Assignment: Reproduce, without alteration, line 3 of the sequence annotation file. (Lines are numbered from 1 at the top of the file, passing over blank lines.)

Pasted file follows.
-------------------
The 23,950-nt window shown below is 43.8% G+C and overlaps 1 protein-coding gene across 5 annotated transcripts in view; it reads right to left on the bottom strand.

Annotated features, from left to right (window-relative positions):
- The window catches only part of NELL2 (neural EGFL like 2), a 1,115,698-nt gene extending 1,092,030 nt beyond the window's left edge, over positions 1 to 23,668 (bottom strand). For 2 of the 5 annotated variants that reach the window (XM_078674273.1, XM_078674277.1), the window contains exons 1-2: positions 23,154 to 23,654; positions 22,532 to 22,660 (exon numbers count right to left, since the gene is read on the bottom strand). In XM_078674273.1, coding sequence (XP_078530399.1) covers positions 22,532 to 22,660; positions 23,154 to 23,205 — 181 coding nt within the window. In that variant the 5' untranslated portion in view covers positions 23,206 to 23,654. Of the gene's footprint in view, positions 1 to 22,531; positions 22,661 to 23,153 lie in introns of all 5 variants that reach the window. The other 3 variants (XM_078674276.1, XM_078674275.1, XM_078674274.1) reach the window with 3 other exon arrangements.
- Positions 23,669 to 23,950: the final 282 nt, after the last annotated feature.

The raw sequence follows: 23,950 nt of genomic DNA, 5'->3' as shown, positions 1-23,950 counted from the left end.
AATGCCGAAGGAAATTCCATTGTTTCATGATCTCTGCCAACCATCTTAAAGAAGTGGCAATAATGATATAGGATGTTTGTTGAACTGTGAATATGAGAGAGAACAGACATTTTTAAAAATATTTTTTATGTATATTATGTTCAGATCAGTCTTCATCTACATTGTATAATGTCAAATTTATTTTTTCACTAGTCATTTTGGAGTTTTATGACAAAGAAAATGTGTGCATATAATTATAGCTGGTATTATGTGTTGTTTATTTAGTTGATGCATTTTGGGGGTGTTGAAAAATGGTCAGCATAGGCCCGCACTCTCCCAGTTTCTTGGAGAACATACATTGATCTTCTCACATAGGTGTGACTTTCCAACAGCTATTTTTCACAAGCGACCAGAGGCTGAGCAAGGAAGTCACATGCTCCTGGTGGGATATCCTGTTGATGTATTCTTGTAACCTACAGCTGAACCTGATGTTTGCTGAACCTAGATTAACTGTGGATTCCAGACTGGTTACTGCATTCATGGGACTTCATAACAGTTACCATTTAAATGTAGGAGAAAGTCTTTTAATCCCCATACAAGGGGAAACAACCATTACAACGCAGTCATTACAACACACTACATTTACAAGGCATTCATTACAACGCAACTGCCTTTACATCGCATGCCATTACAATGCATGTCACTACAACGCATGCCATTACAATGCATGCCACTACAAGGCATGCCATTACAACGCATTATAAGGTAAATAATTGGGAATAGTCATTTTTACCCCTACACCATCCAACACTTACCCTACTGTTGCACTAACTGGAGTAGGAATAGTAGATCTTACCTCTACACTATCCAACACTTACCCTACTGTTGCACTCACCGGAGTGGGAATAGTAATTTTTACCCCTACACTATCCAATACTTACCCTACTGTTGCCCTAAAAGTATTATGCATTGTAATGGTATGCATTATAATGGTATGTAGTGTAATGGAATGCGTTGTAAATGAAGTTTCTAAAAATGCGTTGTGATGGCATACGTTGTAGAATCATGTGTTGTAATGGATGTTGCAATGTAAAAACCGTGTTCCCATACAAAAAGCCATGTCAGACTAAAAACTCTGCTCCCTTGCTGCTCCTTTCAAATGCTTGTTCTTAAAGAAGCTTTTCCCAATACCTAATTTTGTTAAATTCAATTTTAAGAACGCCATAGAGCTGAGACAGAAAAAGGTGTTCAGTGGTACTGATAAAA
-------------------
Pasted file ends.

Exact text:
- The window catches only part of NELL2 (neural EGFL like 2), a 1,115,698-nt gene extending 1,092,030 nt beyond the window's left edge, over positions 1 to 23,668 (bottom strand). For 2 of the 5 annotated variants that reach the window (XM_078674273.1, XM_078674277.1), the window contains exons 1-2: positions 23,154 to 23,654; positions 22,532 to 22,660 (exon numbers count right to left, since the gene is read on the bottom strand). In XM_078674273.1, coding sequence (XP_078530399.1) covers positions 22,532 to 22,660; positions 23,154 to 23,205 — 181 coding nt within the window. In that variant the 5' untranslated portion in view covers positions 23,206 to 23,654. Of the gene's footprint in view, positions 1 to 22,531; positions 22,661 to 23,153 lie in introns of all 5 variants that reach the window. The other 3 variants (XM_078674276.1, XM_078674275.1, XM_078674274.1) reach the window with 3 other exon arrangements.